Pine Tar Soap

Pine Tar Soap

Pine Tar SoapDid you know that the earliest known documented soap recipe dates back to nearly 2200 BC? Crazy to think the way soap was made that long ago hasn’t changed much even today. Obviously the ingredients used in many soaps today are very different, especially commercial soaps but many crafters still stay pretty true to some of the oldest known methods of soap making. Pine tar soap is rapidly growing in popularity again for many reasons,

some of which I’m not allowed to “claim”, and other reasons like people enjoy something new and different. Pine tar soap certainly fits the bill of “different”.

At Lucky Scruff, I like to keep our products as simple as possible and our pine tar soap is no exception. On our pine tar soap label you’ll find just eight things… coconut oil, palm oil, olive oil, pine tar, castor oil, water, sodium hydroxide and essential oils. Today I want to tell you why I chose each of these ingredients and what you can expect them to do for you.

Coconut Oil

Coconut oil is used as a hair conditioning agent, a skin conditioning agent and is the primary cleansing agent in our soap. Coconut oil also contributes to the hardness of our soaps and produces a good amount of bubbles which is always nice to have from your soap!

Palm Oil

Palm oil is another great skin conditioning agent and helps provide a more stable lather. The palm oil we use is Certified Sustainable Palm Oil. In response to the urgent and pressing global call for sustainably produced palm oil, the Roundtable on Sustainable Palm Oil (RSPO) was formed in 2004 with the objective of promoting the growth and use of sustainable palm oil.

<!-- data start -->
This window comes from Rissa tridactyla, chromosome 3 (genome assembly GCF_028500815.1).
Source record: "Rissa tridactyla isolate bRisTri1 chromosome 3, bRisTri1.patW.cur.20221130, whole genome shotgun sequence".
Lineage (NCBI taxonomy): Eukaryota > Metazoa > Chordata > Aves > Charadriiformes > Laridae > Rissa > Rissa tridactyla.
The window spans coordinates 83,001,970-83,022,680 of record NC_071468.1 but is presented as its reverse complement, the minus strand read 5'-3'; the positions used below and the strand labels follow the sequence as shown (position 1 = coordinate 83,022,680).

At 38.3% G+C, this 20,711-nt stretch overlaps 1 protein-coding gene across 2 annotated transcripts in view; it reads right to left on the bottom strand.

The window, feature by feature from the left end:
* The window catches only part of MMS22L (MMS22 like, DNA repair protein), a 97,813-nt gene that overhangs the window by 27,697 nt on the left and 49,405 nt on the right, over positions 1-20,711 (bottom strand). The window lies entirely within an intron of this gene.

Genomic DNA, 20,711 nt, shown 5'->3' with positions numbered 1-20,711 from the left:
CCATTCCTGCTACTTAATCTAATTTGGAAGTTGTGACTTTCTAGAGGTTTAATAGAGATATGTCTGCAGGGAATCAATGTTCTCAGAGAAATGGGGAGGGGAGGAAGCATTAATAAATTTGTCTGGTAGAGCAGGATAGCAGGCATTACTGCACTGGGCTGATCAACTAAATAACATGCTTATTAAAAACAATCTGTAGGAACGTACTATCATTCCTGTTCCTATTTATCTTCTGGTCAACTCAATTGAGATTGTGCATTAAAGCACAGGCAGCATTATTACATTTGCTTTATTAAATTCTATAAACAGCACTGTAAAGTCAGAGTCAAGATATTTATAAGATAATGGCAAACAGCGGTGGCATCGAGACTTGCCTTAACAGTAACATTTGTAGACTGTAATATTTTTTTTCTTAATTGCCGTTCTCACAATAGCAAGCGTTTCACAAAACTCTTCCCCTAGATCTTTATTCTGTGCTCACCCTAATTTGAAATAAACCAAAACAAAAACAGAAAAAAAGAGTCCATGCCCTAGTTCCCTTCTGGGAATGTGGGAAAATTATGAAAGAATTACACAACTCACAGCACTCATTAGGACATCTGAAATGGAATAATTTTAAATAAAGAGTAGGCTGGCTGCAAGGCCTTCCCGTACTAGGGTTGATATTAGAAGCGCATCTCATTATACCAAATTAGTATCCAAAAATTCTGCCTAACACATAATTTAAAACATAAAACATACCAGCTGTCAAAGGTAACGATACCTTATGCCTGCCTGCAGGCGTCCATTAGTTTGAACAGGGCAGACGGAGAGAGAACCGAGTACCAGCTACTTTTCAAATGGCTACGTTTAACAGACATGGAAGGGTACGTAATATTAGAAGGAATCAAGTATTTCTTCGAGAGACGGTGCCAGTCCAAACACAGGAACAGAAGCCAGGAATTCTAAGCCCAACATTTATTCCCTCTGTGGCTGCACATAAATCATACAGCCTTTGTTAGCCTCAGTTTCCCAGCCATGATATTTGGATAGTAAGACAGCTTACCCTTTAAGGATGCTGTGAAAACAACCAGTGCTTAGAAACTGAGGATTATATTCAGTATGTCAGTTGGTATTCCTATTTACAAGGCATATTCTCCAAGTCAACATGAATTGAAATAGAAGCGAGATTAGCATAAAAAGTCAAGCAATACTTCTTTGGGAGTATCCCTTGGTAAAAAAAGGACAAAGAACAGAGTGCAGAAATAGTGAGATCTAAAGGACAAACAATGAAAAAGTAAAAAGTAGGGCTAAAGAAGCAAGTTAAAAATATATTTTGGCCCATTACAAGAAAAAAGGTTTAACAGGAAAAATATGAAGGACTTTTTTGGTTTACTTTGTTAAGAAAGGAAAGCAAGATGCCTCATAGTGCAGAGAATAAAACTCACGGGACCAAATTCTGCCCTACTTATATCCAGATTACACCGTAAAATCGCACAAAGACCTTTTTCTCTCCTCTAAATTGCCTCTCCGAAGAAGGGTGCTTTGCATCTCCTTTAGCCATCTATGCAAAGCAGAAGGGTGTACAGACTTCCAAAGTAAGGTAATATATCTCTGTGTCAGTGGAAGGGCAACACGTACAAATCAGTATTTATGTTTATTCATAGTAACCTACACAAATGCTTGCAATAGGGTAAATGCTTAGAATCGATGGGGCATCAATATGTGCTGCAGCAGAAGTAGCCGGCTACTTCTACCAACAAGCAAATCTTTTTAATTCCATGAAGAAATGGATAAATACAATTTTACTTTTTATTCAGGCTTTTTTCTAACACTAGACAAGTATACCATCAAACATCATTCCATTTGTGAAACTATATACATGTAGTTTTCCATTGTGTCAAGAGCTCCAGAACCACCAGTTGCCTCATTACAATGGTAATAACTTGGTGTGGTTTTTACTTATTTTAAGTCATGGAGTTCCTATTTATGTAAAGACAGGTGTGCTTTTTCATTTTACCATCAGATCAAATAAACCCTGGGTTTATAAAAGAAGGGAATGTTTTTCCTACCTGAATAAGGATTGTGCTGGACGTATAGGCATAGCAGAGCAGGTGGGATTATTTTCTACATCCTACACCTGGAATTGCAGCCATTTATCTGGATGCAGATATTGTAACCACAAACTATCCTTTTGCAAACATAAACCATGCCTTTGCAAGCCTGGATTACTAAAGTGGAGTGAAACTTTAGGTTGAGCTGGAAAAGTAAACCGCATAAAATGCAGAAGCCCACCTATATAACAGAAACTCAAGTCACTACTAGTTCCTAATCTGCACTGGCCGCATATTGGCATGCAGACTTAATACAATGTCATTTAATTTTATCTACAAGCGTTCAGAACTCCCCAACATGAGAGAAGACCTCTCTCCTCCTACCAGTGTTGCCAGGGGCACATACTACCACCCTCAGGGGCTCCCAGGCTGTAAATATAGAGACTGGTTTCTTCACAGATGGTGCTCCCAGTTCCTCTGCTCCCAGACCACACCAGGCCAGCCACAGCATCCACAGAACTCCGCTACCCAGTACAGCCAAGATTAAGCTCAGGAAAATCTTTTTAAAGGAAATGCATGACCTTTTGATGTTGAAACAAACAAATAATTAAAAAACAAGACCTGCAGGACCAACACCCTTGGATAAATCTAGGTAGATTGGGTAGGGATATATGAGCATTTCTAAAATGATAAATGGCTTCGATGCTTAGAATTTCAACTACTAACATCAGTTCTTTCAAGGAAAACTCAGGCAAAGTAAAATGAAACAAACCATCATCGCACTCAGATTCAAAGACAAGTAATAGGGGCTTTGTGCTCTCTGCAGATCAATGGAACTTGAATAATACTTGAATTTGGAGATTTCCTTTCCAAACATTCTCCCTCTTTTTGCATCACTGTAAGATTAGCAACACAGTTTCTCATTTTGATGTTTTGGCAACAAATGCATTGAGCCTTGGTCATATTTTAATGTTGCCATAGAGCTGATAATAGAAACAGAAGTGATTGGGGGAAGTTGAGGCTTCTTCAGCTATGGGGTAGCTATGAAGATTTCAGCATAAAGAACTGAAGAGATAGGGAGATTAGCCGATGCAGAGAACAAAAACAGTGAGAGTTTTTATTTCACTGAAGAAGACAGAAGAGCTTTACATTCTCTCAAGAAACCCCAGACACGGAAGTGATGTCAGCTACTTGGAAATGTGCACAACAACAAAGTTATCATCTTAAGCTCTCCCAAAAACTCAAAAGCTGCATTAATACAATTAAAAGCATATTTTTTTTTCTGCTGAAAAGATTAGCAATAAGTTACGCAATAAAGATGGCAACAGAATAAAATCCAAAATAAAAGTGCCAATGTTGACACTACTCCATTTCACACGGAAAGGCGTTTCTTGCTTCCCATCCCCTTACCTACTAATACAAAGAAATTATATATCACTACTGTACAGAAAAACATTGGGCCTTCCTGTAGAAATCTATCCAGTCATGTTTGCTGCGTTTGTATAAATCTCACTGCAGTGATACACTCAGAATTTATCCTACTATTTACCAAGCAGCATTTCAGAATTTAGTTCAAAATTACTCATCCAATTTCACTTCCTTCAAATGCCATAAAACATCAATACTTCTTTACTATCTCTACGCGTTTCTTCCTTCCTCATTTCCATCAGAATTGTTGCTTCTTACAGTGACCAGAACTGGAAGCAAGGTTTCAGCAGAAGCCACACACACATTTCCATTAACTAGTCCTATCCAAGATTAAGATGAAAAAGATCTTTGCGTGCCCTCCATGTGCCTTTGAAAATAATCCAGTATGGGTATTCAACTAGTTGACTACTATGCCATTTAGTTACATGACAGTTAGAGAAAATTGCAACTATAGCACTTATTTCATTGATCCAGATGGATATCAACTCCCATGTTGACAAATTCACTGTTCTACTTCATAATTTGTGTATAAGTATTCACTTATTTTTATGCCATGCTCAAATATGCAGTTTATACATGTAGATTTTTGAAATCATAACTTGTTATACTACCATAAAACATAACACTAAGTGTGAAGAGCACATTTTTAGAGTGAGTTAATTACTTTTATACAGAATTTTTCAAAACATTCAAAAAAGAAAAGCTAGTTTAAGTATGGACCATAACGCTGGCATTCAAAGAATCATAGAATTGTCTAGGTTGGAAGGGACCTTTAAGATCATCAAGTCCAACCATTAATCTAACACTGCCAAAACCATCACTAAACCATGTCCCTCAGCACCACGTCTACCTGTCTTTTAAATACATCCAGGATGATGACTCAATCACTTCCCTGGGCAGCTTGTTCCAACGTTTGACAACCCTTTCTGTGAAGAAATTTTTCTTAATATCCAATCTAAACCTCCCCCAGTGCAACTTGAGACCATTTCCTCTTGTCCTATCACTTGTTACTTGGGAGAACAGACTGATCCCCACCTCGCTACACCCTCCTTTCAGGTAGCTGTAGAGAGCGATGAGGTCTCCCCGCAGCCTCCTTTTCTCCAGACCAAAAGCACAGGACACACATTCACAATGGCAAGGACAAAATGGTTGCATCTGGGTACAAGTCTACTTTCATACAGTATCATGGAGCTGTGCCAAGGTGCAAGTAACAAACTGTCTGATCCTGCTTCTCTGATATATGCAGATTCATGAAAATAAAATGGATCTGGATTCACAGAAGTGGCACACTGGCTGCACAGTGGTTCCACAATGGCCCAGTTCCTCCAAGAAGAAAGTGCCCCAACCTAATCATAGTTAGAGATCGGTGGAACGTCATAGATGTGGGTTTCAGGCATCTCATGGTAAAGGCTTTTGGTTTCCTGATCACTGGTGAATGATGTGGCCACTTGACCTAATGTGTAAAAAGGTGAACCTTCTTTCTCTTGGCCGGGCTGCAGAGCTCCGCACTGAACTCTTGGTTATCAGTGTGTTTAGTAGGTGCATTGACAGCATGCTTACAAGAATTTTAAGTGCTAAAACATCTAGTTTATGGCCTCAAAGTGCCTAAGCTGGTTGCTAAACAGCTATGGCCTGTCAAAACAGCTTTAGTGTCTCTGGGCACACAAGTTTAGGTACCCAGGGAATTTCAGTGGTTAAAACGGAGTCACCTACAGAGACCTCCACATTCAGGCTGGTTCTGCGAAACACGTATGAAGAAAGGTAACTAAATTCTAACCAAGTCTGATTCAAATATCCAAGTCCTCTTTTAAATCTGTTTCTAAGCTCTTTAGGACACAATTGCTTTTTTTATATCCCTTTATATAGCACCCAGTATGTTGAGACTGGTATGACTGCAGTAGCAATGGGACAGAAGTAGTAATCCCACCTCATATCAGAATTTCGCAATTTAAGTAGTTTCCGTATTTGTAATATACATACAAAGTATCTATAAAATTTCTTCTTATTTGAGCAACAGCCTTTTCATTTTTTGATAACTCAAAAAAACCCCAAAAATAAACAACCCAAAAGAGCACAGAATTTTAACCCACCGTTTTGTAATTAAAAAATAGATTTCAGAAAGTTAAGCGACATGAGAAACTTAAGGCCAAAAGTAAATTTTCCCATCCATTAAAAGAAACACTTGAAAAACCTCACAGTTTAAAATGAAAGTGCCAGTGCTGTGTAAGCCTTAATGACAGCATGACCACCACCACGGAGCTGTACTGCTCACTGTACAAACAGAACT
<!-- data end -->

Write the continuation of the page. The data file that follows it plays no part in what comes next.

Olive Oil

Olive oil is used as a skin conditioning agent and to add a creamy feel to the lather of the soap. It also helps extend the life of our soap bars, which is nice.

Castor Oil

Castor oil acts as a humectant and draws moisture to the skin as well as adding to the cleansing effectiveness of other fats within the soap.

Pine Tar

Now for the kicker! Pine tar has been used for treating skin conditions for years, often as soap, though this use as a drug was banned by the FDA along with many other ingredients, due to a lack of proof of effectiveness in 1990. While Pine Tar can and is still used to produce soap by many manufacturers, claims can no longer be made that the pine tar treats, cures or prevents any form of disease. Pine tar is still widely used as a veterinary care product and is a traditional antiseptic and hoof care product for horses and cattle. When blended into our soap, pine tar gives the bars their distinct “chocolate” look as well as a nice smokey aroma, which conveniently washes away with the bubbles in the shower!

Everything Else

Water, sodium hydroxide and essential oils are the only other ingredients you will find in our soaps. Water and sodium hydroxide form the caustic blend that turns the fatty oils into hard bars of soap, in the simplest of explanations. Our essential oils are what give the soap its sharp, fresh smell that so many people love.

If you’re ready to try out a bar of our Lucky Scruff Pine Tar Soap, head over to the store and drop some in your shopping cart! Check back soon for a possible video of me making the next batch of Pine Tar soap… no promises, but it might happen!